It might be familiar territory for Almodóvar, but only a master of his art could make it look so easy.
What are people saying?
What are critics saying?
It's one thing to make a minor, accomplished work after focusing on grander statements, but Julieta mainly disappoints because it feels like the kind of straightforward, unadventurous drama that the filmmaker generally excels at reinventing through his own peculiar vision. This time, he plays it too safe.
Although the seams may show on a narrative level, and some may find it over-cooked, this is a luxurious slide into female neurosis.
If the resulting film, Julieta feels neither wholly Munro nor typically Almodovar in final execution, there is still a very compelling energy given out by the collision.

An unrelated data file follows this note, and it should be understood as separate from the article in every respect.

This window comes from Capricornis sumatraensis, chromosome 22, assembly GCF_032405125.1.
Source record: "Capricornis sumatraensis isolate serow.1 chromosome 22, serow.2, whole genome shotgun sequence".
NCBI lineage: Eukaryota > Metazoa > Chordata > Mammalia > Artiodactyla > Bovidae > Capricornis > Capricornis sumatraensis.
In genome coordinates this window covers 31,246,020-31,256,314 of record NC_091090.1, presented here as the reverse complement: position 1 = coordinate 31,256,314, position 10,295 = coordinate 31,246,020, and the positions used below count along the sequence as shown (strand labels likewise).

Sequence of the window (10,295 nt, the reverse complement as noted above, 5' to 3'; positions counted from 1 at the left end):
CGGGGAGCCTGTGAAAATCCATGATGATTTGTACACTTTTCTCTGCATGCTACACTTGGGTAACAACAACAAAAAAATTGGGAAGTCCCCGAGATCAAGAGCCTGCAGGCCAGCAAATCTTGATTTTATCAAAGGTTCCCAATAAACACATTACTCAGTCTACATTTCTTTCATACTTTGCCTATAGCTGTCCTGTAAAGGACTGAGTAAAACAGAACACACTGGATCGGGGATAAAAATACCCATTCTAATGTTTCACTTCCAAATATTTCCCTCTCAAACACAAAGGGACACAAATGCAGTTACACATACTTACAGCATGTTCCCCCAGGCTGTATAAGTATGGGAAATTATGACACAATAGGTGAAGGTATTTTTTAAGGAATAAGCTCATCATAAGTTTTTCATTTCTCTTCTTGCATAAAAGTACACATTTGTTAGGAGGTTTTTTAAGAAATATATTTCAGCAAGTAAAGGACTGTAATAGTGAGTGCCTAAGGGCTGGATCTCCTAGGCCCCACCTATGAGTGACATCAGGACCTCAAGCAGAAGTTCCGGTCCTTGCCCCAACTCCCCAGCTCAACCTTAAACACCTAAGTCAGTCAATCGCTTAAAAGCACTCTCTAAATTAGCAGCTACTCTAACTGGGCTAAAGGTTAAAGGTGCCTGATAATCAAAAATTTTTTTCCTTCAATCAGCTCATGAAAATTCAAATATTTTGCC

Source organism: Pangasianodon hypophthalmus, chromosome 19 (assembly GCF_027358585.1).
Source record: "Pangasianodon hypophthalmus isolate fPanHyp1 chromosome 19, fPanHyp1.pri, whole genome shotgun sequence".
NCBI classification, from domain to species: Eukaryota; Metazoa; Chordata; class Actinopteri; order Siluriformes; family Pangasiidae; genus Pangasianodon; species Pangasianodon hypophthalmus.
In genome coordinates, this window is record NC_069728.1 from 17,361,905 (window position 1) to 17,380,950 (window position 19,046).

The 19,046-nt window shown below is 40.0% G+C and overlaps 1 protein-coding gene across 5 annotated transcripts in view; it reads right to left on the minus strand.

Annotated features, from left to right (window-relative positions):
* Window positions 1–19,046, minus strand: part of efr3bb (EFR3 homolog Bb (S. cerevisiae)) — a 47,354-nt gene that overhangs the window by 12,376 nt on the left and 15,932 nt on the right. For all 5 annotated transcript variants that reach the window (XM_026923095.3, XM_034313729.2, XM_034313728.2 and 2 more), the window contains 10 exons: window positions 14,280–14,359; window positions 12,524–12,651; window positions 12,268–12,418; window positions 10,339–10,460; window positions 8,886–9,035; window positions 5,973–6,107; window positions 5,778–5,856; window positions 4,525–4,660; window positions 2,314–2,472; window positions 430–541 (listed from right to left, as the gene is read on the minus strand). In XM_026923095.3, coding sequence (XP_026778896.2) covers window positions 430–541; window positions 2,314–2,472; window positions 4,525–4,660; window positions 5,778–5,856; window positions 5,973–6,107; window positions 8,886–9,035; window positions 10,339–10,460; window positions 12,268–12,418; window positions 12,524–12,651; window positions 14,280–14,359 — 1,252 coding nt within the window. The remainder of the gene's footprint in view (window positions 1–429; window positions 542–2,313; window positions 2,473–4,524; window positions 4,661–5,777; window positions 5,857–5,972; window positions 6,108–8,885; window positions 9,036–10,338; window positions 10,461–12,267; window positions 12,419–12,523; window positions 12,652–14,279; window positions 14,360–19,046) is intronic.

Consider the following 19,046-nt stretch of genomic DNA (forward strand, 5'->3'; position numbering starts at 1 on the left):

For all the glib élan on display, there is very little being said, above and beyond the slickness of a well-tuned melodrama. The plot always risks revealing its essential silliness and there isn't much wit or humour to alleviate the mood.
There is a decorousness at play here that adds an odd new flavor to the Almodovar repertoire, a politeness that’s quite unlike the lusty vulgarity of the past.
This is not as richly compelling as other Almodóvar films, but it’s a fluent and engaging work.
While Julieta represents a welcome return to the female-centric storytelling that has earned Almodovar his greatest acclaim, it is far from this reformed renegade’s strongest or most entertaining work.
Riffing on Spanish telenovelas, Hitchcock, and film noir, Almodóvar and his production team have put together a slight, but undeniably gorgeous bauble with a simple sort of story that nestles in somewhere between the high and lowbrow.
It’s one of his least crazy films in narrative terms, but you couldn’t call it subdued, because the colours and textures he’s coaxed from a new director of photography, Jean-Claude Larrieu, are even more intoxicating than ever – it’s like an unexpectedly dry martini in a dazzling Z-stem glass.